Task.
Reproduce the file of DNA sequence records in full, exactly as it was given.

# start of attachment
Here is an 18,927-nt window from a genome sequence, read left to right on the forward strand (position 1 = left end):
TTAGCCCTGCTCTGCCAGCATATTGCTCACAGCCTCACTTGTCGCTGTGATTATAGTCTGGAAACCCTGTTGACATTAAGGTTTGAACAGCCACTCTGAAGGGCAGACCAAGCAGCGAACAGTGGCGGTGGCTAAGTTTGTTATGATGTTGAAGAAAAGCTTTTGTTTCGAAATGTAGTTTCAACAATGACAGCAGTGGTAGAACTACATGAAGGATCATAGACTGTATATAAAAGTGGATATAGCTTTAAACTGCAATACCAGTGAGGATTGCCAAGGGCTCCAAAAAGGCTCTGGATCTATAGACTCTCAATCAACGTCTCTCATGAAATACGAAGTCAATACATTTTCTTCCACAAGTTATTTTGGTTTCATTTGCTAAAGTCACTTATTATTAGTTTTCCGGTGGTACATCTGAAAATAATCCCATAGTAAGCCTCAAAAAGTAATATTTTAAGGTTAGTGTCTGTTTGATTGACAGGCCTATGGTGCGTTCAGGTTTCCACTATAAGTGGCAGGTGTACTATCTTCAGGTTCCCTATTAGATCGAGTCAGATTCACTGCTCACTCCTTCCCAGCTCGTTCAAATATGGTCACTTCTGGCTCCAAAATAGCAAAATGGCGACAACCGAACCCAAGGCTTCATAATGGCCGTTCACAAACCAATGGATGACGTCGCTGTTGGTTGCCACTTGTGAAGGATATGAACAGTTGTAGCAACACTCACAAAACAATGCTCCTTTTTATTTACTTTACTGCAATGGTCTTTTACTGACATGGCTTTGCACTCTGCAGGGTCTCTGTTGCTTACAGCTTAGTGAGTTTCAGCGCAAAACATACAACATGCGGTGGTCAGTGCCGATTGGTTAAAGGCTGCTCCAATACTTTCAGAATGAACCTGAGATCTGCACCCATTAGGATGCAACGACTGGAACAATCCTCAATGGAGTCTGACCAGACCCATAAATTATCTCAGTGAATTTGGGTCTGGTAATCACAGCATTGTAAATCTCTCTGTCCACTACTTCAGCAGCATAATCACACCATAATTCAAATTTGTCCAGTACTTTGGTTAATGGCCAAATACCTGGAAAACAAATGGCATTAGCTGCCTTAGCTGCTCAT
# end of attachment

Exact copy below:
Here is an 18,927-nt window from a genome sequence, read left to right on the forward strand (position 1 = left end):
TTAGCCCTGCTCTGCCAGCATATTGCTCACAGCCTCACTTGTCGCTGTGATTATAGTCTGGAAACCCTGTTGACATTAAGGTTTGAACAGCCACTCTGAAGGGCAGACCAAGCAGCGAACAGTGGCGGTGGCTAAGTTTGTTATGATGTTGAAGAAAAGCTTTTGTTTCGAAATGTAGTTTCAACAATGACAGCAGTGGTAGAACTACATGAAGGATCATAGACTGTATATAAAAGTGGATATAGCTTTAAACTGCAATACCAGTGAGGATTGCCAAGGGCTCCAAAAAGGCTCTGGATCTATAGACTCTCAATCAACGTCTCTCATGAAATACGAAGTCAATACATTTTCTTCCACAAGTTATTTTGGTTTCATTTGCTAAAGTCACTTATTATTAGTTTTCCGGTGGTACATCTGAAAATAATCCCATAGTAAGCCTCAAAAAGTAATATTTTAAGGTTAGTGTCTGTTTGATTGACAGGCCTATGGTGCGTTCAGGTTTCCACTATAAGTGGCAGGTGTACTATCTTCAGGTTCCCTATTAGATCGAGTCAGATTCACTGCTCACTCCTTCCCAGCTCGTTCAAATATGGTCACTTCTGGCTCCAAAATAGCAAAATGGCGACAACCGAACCCAAGGCTTCATAATGGCCGTTCACAAACCAATGGATGACGTCGCTGTTGGTTGCCACTTGTGAAGGATATGAACAGTTGTAGCAACACTCACAAAACAATGCTCCTTTTTATTTACTTTACTGCAATGGTCTTTTACTGACATGGCTTTGCACTCTGCAGGGTCTCTGTTGCTTACAGCTTAGTGAGTTTCAGCGCAAAACATACAACATGCGGTGGTCAGTGCCGATTGGTTAAAGGCTGCTCCAATACTTTCAGAATGAACCTGAGATCTGCACCCATTAGGATGCAACGACTGGAACAATCCTCAATGGAGTCTGACCAGACCCATAAATTATCTCAGTGAATTTGGGTCTGGTAATCACAGCATTGTAAATCTCTCTGTCCACTACTTCAGCAGCATAATCACACCATAATTCAAATTTGTCCAGTACTTTGGTTAATGGCCAAATACCTGGAAAACAAATGGCATTAGCTGCCTTAGCTGCTCAT